BK = [x(2)-x(1), x(3)-x(1);y(2)-y(1),y(3)-y(1)];
bK = [x(1);y(1)];
detBK = det(BK);

detBK_inv = 1/(abs(detBK));
for q=1:length(qwgts)
r = rspoints(q,1); %x coordinate q-th quadrature point
s = rspoints(q,2); %y coordinate q-th quadrature point
[phi,divphi] = RT_shapes(r,s);

JxW=qwgts(q)*detBK/2.0;
physical_coords = BK*[r;s] + bK; %physical coordinates of the current quadrature points
xp = physical_coords(1);
yp = physical_coords(2);

val_rhs = -force(xp,yp)*1.0*JxW;
F(K) = F(K) + val_rhs;

for i=1:3
for j=1:3
val_A =  signs(i)*signs(j)*detBK_inv* dot(BK*phi(:,i),BK*phi(:,j))*qwgts(q);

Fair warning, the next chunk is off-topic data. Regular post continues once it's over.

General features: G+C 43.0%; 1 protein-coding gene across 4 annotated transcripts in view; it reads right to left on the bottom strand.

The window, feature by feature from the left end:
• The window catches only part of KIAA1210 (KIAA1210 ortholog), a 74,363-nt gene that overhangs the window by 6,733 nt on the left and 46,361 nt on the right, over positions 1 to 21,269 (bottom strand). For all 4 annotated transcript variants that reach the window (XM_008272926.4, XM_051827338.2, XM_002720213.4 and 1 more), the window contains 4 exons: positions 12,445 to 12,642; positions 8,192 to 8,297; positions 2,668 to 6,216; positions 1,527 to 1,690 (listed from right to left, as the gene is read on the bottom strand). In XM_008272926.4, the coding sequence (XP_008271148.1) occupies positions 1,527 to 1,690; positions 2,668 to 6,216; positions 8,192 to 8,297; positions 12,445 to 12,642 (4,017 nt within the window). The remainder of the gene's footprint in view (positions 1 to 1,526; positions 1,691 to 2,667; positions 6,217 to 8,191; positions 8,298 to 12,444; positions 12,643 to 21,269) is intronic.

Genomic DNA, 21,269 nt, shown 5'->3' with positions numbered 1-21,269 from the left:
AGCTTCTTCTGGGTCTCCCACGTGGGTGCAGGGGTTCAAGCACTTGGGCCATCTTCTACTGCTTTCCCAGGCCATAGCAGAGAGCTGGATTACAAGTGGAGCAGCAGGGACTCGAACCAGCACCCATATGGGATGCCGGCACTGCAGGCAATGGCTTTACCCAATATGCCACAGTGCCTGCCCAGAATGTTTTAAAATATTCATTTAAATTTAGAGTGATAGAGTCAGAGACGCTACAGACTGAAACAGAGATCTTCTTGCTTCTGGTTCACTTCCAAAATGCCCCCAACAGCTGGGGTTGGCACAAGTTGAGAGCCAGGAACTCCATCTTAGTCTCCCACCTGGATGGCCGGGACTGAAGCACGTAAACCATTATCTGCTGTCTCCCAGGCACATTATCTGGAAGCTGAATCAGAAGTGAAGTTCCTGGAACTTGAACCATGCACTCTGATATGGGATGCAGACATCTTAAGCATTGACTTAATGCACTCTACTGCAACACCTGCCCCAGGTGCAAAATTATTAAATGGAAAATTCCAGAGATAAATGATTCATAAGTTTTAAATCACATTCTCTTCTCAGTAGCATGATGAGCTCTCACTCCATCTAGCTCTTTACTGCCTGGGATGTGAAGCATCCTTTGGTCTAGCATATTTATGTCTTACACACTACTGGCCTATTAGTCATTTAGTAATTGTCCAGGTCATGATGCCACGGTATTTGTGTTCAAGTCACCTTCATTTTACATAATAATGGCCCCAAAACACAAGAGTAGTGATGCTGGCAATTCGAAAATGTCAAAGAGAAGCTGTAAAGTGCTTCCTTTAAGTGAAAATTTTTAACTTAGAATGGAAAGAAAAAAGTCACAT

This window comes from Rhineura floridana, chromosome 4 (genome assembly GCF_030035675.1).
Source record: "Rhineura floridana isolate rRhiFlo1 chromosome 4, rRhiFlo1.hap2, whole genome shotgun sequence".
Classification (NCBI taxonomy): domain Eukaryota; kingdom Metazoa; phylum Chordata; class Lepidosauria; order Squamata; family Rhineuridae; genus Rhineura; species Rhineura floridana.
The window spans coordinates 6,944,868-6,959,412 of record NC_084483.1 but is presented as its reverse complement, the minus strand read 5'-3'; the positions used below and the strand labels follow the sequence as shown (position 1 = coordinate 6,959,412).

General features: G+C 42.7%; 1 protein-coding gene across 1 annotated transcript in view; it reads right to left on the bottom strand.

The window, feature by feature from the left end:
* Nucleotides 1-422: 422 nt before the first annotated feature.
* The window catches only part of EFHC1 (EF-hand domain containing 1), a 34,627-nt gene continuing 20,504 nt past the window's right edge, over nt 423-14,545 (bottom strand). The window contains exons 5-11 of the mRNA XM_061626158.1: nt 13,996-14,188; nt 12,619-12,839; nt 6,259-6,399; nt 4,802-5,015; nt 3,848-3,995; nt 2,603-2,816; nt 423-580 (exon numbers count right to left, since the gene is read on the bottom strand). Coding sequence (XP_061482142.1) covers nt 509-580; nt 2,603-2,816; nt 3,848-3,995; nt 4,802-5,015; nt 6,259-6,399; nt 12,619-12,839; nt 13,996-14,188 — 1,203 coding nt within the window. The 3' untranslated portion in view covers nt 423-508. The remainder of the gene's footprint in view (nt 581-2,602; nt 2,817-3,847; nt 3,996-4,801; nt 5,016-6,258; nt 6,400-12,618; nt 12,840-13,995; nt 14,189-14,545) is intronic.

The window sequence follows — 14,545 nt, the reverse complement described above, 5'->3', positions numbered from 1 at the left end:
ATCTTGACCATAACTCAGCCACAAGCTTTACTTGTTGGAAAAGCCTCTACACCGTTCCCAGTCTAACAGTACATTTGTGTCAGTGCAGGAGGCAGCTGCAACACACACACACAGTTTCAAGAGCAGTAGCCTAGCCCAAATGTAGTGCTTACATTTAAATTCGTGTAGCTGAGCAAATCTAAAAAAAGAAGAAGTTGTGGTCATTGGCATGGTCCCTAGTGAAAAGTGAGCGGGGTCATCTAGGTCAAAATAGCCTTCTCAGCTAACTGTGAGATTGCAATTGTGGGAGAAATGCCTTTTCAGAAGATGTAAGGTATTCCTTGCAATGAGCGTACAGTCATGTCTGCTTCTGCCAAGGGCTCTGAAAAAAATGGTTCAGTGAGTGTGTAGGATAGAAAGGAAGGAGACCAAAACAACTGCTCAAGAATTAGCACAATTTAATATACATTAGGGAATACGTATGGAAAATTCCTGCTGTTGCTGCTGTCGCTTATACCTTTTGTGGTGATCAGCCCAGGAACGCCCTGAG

A(l2g(i),l2g(j)) = A(l2g(i),l2g(j)) + val_A;

end
val_B = - signs(i)* detBK_inv*divphi(i)*qwgts(q);
B(K,l2g(i)) = B(K, l2g(i)) + val_B;

end

end

end


# EDIT

@knl spotted a fatal typo in my code above, i.e. the indexing given by l2g was the one referred to vertex, not to triangle edges. I used a suitable routine, found in the appendix of the book by Larson-Bengzon, named Tri2Edge that numbers the edges of a triangle mesh.

Now, the following code is the last version.

• I'm using the indices of the edges to decide which entry of the matrices $$A$$ and $$B$$ has to be filled.

• Let $$N_t$$ the number of elements, and $$N_e$$ the number of edges. The matrix $$A$$ is a $$N_e \times N_e$$, while $$B$$ is a $$N_e \times N_t$$. The $$F$$ term in the rhs has size $$N_t$$.

• Again, homogeneous Dirichlet BC are assumed.